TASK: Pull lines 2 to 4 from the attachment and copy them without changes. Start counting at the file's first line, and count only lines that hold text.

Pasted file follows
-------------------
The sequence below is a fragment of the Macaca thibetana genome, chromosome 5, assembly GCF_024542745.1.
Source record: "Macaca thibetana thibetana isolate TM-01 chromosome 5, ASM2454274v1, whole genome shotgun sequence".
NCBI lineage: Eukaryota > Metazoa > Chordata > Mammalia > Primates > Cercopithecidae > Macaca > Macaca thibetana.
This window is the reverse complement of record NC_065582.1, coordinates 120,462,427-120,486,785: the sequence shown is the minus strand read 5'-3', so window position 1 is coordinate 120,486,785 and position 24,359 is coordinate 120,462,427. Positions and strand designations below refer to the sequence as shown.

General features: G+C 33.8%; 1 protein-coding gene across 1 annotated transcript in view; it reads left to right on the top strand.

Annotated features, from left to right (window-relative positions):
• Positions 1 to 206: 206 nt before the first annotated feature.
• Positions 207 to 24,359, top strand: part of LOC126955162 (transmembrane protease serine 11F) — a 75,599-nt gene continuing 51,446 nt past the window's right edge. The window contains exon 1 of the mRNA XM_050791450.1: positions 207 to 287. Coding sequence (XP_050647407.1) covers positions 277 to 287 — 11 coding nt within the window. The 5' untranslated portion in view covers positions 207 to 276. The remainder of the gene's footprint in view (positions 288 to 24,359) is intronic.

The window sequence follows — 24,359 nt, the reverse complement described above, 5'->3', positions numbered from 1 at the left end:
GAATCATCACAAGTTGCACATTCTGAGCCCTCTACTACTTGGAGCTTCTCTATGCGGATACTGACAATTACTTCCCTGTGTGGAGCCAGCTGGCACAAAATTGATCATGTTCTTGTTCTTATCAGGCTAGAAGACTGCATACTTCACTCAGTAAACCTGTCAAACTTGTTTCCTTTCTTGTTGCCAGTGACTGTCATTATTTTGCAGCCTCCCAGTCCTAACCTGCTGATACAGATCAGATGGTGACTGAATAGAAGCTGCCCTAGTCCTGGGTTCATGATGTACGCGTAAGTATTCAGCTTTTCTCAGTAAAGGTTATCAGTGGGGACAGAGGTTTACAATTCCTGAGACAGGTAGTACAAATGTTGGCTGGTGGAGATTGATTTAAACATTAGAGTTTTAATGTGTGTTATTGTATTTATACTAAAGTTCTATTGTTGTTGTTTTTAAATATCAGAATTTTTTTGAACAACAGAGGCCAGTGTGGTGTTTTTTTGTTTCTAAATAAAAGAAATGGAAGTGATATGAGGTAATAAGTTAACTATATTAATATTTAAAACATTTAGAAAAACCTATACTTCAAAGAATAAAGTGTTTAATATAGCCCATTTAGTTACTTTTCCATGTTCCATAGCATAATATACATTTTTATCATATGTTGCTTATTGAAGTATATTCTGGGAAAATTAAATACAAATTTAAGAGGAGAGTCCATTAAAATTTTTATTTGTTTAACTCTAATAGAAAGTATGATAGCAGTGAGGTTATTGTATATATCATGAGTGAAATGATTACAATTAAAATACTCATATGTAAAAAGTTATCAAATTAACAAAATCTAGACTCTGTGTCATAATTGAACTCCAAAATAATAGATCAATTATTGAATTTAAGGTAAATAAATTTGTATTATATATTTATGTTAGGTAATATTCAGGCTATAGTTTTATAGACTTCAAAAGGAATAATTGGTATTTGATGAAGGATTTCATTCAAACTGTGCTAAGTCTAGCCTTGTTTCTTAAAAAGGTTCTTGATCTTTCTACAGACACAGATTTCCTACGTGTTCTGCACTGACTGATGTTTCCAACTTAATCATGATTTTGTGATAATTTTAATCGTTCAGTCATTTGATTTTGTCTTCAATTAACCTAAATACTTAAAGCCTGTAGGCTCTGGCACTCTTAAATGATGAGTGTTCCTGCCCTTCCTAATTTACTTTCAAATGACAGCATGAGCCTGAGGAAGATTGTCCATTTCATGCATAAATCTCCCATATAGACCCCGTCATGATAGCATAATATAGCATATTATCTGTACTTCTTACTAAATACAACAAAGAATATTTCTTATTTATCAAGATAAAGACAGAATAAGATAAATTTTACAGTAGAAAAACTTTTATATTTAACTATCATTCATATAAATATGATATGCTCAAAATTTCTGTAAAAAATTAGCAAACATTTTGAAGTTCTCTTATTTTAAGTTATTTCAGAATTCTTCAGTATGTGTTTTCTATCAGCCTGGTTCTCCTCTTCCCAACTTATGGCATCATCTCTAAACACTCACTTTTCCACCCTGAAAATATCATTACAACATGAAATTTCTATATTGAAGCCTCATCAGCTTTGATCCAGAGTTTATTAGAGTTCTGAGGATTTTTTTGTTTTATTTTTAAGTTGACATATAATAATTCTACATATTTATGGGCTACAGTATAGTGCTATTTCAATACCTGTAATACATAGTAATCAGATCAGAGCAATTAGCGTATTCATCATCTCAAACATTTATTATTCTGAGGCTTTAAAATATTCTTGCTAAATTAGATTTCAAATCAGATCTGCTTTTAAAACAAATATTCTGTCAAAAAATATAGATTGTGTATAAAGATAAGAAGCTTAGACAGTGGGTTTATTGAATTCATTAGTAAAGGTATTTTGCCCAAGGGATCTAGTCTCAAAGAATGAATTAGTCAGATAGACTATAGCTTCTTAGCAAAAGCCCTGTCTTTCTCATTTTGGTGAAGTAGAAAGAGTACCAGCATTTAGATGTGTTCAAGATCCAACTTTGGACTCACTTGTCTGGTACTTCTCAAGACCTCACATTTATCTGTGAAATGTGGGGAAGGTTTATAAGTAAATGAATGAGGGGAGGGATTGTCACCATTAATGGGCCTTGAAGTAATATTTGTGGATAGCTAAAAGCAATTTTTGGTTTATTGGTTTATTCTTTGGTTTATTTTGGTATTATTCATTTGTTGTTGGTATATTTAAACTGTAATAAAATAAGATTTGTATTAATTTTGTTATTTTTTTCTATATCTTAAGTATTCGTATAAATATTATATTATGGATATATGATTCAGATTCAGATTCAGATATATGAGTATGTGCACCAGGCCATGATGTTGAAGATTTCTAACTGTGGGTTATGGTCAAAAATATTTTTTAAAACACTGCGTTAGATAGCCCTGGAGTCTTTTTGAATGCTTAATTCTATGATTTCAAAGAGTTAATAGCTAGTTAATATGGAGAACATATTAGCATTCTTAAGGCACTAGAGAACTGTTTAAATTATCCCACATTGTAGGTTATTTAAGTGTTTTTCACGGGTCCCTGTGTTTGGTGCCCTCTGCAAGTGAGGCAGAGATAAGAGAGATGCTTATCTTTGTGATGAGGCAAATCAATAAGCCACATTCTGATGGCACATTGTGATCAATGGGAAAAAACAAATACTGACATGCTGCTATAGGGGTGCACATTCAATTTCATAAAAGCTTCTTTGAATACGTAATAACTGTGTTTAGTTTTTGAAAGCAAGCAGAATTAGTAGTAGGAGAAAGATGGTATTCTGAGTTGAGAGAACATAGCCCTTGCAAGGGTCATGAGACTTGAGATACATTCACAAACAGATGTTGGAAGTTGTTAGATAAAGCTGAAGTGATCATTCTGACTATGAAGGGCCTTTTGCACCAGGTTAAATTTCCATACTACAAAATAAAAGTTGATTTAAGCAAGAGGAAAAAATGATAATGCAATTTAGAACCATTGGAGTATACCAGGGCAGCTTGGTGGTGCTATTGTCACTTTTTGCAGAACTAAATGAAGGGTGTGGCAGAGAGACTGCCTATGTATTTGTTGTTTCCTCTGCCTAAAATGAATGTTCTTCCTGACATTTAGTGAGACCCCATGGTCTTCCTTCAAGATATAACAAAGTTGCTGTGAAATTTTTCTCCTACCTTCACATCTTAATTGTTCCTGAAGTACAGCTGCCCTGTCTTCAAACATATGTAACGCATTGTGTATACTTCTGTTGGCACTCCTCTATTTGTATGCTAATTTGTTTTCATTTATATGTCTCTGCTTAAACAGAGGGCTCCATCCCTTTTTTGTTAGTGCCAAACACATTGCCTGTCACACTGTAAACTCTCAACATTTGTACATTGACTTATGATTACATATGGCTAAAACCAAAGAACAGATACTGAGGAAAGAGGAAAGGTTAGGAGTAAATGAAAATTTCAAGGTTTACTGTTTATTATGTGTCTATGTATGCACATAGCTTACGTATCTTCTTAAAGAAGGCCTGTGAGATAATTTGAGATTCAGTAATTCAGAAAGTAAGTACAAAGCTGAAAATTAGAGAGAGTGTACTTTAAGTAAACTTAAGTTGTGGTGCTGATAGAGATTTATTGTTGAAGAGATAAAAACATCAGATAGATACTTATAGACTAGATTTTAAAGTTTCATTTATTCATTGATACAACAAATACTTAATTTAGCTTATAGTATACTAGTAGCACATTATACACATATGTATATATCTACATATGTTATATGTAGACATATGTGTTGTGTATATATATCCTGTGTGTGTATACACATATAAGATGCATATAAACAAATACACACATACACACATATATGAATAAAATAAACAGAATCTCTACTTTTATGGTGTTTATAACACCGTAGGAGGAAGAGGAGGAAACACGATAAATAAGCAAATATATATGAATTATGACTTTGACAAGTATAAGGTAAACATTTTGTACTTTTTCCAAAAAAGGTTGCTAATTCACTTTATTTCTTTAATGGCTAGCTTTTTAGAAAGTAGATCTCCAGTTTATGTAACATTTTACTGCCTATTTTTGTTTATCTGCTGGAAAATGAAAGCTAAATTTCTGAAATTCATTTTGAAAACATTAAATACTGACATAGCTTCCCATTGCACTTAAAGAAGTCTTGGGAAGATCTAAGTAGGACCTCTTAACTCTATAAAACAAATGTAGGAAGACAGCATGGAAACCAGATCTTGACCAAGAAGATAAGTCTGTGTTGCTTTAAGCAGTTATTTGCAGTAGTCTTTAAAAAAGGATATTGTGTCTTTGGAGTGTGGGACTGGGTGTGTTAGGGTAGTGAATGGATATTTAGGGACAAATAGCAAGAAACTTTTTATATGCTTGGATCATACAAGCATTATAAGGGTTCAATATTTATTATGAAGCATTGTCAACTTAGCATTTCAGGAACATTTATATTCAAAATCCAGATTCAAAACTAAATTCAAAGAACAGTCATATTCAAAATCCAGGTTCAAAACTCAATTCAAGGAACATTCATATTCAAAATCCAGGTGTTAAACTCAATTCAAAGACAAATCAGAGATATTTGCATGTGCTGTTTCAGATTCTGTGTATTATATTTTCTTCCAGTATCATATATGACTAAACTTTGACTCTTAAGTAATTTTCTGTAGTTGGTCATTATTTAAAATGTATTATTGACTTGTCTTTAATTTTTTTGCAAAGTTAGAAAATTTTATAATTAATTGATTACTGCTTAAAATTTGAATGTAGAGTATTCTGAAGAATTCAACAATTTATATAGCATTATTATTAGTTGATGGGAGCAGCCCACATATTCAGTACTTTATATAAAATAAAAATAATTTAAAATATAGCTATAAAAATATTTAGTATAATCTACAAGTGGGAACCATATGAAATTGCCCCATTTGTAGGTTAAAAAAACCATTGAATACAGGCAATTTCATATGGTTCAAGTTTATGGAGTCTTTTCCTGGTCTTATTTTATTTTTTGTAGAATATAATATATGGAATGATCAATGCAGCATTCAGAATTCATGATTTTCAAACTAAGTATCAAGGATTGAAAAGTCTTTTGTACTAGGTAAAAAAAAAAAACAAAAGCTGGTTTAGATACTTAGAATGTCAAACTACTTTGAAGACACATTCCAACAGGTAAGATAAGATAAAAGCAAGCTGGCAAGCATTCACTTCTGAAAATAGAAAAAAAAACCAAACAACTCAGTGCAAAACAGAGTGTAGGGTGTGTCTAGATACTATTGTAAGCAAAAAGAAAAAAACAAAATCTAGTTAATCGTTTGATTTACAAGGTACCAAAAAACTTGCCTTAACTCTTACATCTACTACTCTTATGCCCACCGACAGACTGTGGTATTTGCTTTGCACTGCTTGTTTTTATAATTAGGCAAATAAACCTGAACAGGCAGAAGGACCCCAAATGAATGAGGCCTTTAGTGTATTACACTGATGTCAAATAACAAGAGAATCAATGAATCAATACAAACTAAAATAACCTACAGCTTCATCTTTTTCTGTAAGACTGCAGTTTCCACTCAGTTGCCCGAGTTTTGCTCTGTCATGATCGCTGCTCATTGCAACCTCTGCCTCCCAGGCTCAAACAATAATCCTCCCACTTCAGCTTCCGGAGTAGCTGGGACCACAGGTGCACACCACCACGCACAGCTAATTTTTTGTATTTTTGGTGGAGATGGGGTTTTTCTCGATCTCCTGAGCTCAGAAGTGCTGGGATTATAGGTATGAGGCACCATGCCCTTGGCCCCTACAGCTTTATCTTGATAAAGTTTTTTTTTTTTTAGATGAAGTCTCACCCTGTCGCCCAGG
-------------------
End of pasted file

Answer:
Source record: "Macaca thibetana thibetana isolate TM-01 chromosome 5, ASM2454274v1, whole genome shotgun sequence".
NCBI lineage: Eukaryota > Metazoa > Chordata > Mammalia > Primates > Cercopithecidae > Macaca > Macaca thibetana.
This window is the reverse complement of record NC_065582.1, coordinates 120,462,427-120,486,785: the sequence shown is the minus strand read 5'-3', so window position 1 is coordinate 120,486,785 and position 24,359 is coordinate 120,462,427. Positions and strand designations below refer to the sequence as shown.